That said the highest it got to was DEFCON 4 (DEFCON 5 being the highest). That time being when the patient demanded the attending physician talk to the patient at the patient’s room, the attending only agreeing to speak to the patient from outside the room and with security present, good idea.
Those shenanigans and manipulative behavior from the patient went on during the entire time the patient spent in the emergency department. Because of the patient’s behavior the nurses were intimidated and would only give the patient care with security present.
One night, while the nurse was passing out medications to the patient, the patient assaulted the security guard who was in the room to protect the nurse while the nurse was providing care to the patient. Within moments of the commotion we all ran into the patient’s room where we found the patient face down on the floor and the security guard on top after the security guard had subdued the patient. Shortly after our arrival, the security guard passed me a pair of handcuffs and I placed them on the patient’s wrist, securing both wrists in the back, then we lifted and placed the patient, face down, on the stretcher.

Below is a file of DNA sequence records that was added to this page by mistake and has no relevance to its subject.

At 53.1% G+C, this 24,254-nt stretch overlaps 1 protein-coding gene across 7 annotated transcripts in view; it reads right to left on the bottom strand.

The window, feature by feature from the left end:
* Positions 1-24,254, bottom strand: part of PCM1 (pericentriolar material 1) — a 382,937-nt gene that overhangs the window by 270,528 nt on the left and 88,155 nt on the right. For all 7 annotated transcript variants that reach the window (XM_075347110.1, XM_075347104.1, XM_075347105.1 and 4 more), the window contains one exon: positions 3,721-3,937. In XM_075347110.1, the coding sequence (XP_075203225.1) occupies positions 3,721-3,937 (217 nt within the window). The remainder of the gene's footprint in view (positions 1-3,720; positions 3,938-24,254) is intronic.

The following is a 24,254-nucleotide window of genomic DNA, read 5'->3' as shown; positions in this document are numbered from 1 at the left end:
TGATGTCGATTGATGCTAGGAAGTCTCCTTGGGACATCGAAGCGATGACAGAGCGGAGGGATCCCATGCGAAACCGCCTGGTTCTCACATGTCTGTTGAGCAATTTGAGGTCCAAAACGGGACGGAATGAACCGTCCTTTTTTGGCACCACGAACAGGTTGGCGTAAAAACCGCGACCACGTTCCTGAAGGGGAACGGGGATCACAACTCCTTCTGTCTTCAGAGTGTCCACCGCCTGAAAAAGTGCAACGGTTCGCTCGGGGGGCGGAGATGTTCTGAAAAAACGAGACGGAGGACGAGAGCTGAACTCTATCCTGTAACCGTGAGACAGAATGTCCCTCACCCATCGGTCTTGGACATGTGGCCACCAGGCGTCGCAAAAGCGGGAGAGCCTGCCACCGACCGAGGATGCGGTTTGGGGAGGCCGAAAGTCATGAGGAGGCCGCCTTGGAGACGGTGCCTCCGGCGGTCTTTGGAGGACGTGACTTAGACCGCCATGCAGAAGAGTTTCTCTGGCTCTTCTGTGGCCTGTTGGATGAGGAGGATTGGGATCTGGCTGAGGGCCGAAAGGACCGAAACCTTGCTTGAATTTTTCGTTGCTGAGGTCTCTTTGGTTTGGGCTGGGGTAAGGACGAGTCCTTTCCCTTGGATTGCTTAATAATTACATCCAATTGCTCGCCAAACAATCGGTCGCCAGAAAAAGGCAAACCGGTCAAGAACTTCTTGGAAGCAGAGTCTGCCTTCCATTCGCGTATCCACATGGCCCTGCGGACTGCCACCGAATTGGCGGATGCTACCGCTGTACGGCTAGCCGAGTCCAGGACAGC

The charge nurse, after exiting the patient’s room, asked for police to be called via 911. Surprisingly, it took the police over 2.5 hours to arrive citing the patient was no longer a threat after being handcuffed. Again, that was not a patient I was caring for.